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Week 64 | The Idiot (1977)

“The Idiot” is credited as an Iggy Pop album, and it is, but it is one of several collaborations between Iggy and Bowie.  In some respects, it is the first album of Bowie’s Berlin period.  

Bowie’s influence over the album is obvious, especially in retrospect.  Iggy was the lead singer and wrote most of the lyrics, while Bowie wrote most of the music (though to some extent they both contributed to both aspects).  He also played instruments and provided some backing vocals.  He supported Iggy on tour by playing piano, as Iggy promoted the album.  At the time of its release, Bowie had already performed the lead off song, “Sister Midnight,” live in concert.  The music from the song would reappear on Bowie’s final “Berlin” album as “Red Money.”  I have always liked the lyrics to “Sister Midnight,” more than those of “Red Money,” but I am at a loss as to the meaning of either song.  

The other song that is very obviously associated with Bowie is “China Girl,” which Bowie recorded six years later for “Let’s Dance.”  There is a world of difference between Iggy’s version of the song and Bowie’s.  “The Idiot” is a dark, moody album that properly should be heard as the opening event in the sequence that includes “Low,” “Heroes,” Iggy’s “Lust for Life,” and “Lodger.”  “Let’s Dance,” as everyone knows, is the epitome of Bowie as a pop superstar.  Even though the lyrics for many of the songs on that album are ominous, the feel is upbeat.  Not so on “The Idiot,” or really any of the “Berlin” albums, which together are a journey into darkness.

“The Idiot” sounds like a Bowie album.  I’m my mind, I associate it with “Low,” while I associate “Lust for Life” with “Heroes.”  Some of those songs that Bowie didn’t perform himself separately seem like he might have— for instance, “The Dumb Dumb Boys” can be thought of as one in the sequence of Bowie’s “Boys” songs— “The London Boys” (1966), “Boys Keep Swinging” (1979), “The Dirty Boys” (2013).    

On the other hand, “The Idiot” might not have sounded like much of an Iggy Pop album back in 1977.  To that point Iggy, either on his own or with his band, “The Stooges,” created loud, fast, proto-punk such as the album, “Raw Power.”  Iggy would continue with that style long into the future, with occasional departures, usually in the form of collaborations with Bowie.  Beyond the style-shift, about three years had passed between the release of “Raw Power,” his last studio album, and “The Idiot,” so I can imagine the album almost seeming like a debut.  And in a sense it was— though Bowie had mixed, “Raw Power,” “The Idiot” is really the first album he truly collaborated on with Iggy.  So it was a debut of the team, which would go on to make music (such as “Lust for Life” and “Blah Blah Blah”) that would be very different than Iggy’s more typical fare. 

Still, it is not a mistake that the name on the album cover is “Iggy Pop” and not “Pop and Bowie.”  As much as Bowie was involved in the album, listeners with the expectation of hearing him sing duets with Iggy would be disappointed.  “The Idiot” sounds more like a Bowie album than an Iggy Pop album, and it owes much to Bowie’s contributions, but Iggy properly gets top billing.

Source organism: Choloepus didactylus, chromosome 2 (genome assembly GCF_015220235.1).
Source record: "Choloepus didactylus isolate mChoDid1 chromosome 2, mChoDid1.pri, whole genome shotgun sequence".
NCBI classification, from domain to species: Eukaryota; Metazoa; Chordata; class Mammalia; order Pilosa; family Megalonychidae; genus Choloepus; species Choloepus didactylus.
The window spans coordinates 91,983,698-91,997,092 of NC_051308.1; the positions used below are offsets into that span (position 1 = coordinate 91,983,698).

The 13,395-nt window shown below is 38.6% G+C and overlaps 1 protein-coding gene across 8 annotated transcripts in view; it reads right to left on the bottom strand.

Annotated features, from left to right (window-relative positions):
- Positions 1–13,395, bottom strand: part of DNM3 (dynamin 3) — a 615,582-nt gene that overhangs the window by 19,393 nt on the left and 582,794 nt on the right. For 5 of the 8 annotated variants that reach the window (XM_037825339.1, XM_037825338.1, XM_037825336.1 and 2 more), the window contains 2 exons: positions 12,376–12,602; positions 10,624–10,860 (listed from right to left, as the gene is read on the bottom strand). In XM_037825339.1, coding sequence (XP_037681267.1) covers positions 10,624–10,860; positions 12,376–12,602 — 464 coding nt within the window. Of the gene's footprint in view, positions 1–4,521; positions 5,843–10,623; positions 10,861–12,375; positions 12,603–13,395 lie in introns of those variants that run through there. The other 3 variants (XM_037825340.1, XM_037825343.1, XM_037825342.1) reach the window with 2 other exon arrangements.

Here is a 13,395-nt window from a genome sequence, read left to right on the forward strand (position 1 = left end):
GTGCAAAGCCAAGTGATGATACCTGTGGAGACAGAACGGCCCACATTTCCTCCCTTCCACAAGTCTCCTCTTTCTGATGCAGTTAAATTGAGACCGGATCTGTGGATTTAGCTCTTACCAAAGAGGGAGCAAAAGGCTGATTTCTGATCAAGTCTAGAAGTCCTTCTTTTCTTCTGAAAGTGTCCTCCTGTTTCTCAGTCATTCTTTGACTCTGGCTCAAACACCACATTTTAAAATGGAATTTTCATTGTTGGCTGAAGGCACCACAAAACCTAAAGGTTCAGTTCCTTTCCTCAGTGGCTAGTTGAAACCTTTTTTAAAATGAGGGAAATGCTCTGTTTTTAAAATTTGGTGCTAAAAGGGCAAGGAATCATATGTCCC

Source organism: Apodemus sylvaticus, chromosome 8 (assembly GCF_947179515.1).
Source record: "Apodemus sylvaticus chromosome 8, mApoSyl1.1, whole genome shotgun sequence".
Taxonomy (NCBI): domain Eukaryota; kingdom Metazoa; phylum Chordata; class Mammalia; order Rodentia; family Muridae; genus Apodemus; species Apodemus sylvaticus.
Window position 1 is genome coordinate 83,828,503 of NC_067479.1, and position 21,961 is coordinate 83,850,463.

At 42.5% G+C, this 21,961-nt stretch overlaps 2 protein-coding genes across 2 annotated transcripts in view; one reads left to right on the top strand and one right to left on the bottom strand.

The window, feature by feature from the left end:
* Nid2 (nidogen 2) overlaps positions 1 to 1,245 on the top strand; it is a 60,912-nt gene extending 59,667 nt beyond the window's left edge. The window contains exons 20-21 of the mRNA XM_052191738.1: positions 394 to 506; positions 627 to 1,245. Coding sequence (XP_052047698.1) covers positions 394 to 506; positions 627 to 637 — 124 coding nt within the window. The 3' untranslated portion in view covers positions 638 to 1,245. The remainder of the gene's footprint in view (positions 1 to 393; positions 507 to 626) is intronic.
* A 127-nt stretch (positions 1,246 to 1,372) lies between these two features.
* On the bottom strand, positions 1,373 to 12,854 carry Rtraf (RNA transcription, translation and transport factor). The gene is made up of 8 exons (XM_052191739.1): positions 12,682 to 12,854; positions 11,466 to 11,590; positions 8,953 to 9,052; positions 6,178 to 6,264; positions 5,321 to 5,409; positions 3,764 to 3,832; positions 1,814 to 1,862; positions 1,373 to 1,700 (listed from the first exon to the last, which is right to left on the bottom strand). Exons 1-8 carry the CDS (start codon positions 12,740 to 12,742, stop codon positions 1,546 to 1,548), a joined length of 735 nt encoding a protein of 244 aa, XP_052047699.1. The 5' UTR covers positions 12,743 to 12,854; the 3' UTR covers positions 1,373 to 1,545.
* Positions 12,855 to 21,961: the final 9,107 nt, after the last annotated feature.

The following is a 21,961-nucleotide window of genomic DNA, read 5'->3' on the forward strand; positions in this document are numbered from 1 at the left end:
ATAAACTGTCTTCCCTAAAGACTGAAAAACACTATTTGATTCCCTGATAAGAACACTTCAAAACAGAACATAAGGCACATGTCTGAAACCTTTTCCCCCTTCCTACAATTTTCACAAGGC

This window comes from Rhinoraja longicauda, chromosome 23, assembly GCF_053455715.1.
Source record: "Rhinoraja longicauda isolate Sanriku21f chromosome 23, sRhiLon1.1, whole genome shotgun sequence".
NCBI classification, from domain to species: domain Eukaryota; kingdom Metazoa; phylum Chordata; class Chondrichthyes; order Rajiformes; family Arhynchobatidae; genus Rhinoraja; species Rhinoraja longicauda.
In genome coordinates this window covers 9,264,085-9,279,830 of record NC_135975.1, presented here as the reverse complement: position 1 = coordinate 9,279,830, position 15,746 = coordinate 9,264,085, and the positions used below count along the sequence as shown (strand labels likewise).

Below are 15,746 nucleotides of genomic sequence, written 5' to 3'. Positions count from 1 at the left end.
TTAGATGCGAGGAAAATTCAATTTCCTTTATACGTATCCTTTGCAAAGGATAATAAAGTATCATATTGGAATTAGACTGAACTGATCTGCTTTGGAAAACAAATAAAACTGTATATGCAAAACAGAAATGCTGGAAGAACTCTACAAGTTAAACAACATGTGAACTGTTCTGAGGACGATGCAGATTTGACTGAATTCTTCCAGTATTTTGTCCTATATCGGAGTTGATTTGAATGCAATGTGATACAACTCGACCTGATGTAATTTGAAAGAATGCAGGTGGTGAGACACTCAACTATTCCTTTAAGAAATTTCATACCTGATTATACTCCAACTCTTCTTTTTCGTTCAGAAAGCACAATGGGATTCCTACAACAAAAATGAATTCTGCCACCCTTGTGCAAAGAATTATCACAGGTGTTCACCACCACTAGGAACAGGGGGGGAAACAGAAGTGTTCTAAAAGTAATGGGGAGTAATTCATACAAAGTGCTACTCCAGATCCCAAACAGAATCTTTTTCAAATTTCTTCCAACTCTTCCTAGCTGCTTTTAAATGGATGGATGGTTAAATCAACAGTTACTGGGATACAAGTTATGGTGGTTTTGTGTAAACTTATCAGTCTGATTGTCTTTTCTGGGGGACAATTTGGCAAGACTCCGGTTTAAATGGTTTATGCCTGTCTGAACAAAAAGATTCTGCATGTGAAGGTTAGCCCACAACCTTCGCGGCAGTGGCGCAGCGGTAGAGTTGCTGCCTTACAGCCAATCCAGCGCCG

I very much like, “The Idiot,” though I can’t really relate to it.  At best, for me it is a portal to a world very different from my own.  Iggy and Bowie collaborated on the “Berlin” albums in Berlin while trying to stabilize their drug-centered lives.  Iggy sings of “night clubbing” and searching for a broken band of “dumb dumb” boys of whom “gone straight” is a disparaging state of affairs.  The whole tone of the album is darker even than “Low.”  It is not a celebration of decay (like, for instance, “Diamond Dogs”), but is more from the perspective of a narrator who knows nothing other than decay.  One interpretation of “China Girl” is that it is somehow about heroin— that’s a tough interpretation of Bowie’s version but not so much of Iggy’s.  There is no reflection of happier memories of a more innocent past.  There is no hopeful aspiration to emerge out the other side.  The album’s closing track, “Mass Production, “ is a long, slow lamentation from the perspective of (presumably) a factory worker whose greatest identified pleasure is driving “along the freeways [seeing] the smokestacks belching.”  He [tries] “to die,” but the target of his lament puts him back “on the line.”  He likes her, too— whoever he is singing to, but he can’t event screw up the courage to ask her out.  Instead he asks for “a number of “a girl almost like you.”  Talk about low expectations.  

Despite the miserable existence of the narrator, the album is nearly great.  I discovered it years after I had acquired and came to know all of Bowie’s studio albums to date, so it was like discovering a new Bowie album.  While its subject matter is depressing, that it exists at all was a delightful surprise. 

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